Slade House: Another brick in David Mitchell’s wall

Mitchell is a detail obsessive, the mark of a storyteller

Slade House by David Mitchell. (no credit)

This compulsively readable, immersive novel is many things, but is mainly another brick in David Mitchell’s wall. For some, the celebrated British writer is an enormously gifted literary author who plays around with genre for higher ends; for others, it’s time to admit Mitchell is a genre writer with literary talent or, more nastily, one with a bag of literary tricks. Mitchell, twice shortlisted for the Booker prize, has always toyed with time and identity, interconnected narratives and recurring characters—one critic counts 23 characters who appear in more than one of Mitchell’s seven novels. It’s all on full display in Slade House, including references to the immortal Anchorites and Horologists of his fat 2014 fantasy The Bone Clocks.

The novel opens in 1979, when 13-year-old Nathan Bishop—lonely, bullied and undoubtedly somewhere on the autistic spectrum—is lured to Slade House by the (literally) soul-sucking deathless twins, Norah and Jonah Greyer. Nathan’s demise happens with disorienting speed, a pace kept up throughout a 230-page tale that moves in nine-year leaps up to 2015. Along the way are coincidences, nods to literary history (people pass through an Alice in Wonderland “low door in the wall” to get to the garden of Slade House), satirical jabs at fantasy’s good vs. evil dualism, a serious meditation on the morality of consumption, an exquisite little portrait of Thatcherite times in the 1988 episode, two sisters who offer a heartbreaking sibling-love contrast to the twins’ shared narcissism, and plot twists that keep coming until the last sentence.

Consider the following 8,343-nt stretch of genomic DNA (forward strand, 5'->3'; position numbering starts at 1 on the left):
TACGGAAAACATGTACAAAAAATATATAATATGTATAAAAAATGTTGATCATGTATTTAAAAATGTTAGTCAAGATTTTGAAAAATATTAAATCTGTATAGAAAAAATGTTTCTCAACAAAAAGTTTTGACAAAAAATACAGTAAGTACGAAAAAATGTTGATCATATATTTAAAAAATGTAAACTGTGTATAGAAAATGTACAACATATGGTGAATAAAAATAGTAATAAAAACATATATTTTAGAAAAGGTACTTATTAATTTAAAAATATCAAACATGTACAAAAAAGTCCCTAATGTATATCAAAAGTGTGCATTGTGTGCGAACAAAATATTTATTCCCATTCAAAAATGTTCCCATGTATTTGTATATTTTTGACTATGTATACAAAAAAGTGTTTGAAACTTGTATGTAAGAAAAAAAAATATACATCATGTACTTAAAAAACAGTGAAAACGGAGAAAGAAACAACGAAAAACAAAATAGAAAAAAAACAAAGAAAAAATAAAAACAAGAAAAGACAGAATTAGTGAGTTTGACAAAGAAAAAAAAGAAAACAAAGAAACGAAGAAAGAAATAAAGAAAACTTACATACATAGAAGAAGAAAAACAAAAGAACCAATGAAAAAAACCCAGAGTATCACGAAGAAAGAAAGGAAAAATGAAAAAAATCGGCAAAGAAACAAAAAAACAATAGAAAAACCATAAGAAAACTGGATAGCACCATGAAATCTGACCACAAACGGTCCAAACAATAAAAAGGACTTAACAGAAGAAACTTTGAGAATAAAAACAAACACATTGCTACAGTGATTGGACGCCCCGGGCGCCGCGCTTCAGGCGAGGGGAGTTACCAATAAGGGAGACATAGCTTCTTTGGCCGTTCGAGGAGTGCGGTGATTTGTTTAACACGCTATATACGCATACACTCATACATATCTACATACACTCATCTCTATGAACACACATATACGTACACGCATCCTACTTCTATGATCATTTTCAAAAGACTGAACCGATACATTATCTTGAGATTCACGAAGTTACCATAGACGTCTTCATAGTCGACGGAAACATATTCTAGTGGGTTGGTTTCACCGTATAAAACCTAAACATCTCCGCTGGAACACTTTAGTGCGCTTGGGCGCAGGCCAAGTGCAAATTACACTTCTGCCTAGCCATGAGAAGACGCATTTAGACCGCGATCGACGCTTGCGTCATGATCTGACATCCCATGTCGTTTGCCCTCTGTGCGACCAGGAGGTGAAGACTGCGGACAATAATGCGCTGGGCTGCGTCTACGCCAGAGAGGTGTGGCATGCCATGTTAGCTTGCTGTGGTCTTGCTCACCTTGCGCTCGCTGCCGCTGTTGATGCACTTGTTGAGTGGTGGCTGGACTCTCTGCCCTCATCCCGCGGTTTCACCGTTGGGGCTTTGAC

Literary-minded sorts focus on the stylistic virtuosity, ignore the more contemporary flourishes—the only characters with time and space enough to develop are ones readers will not love—and wish the rest was lavished on something more, um, serious. Some of the crabbier ones have even taken Mitchell to task for anachronistic slang—namely, the ’30s term “banjax”—when it’s just the sort of slang demanded by a time-travelling story: the twins may be immortal, but the fact they aren’t always up to date is crucial to the plot. Mitchell is a detail obsessive, the mark of a storyteller, literary or genre.

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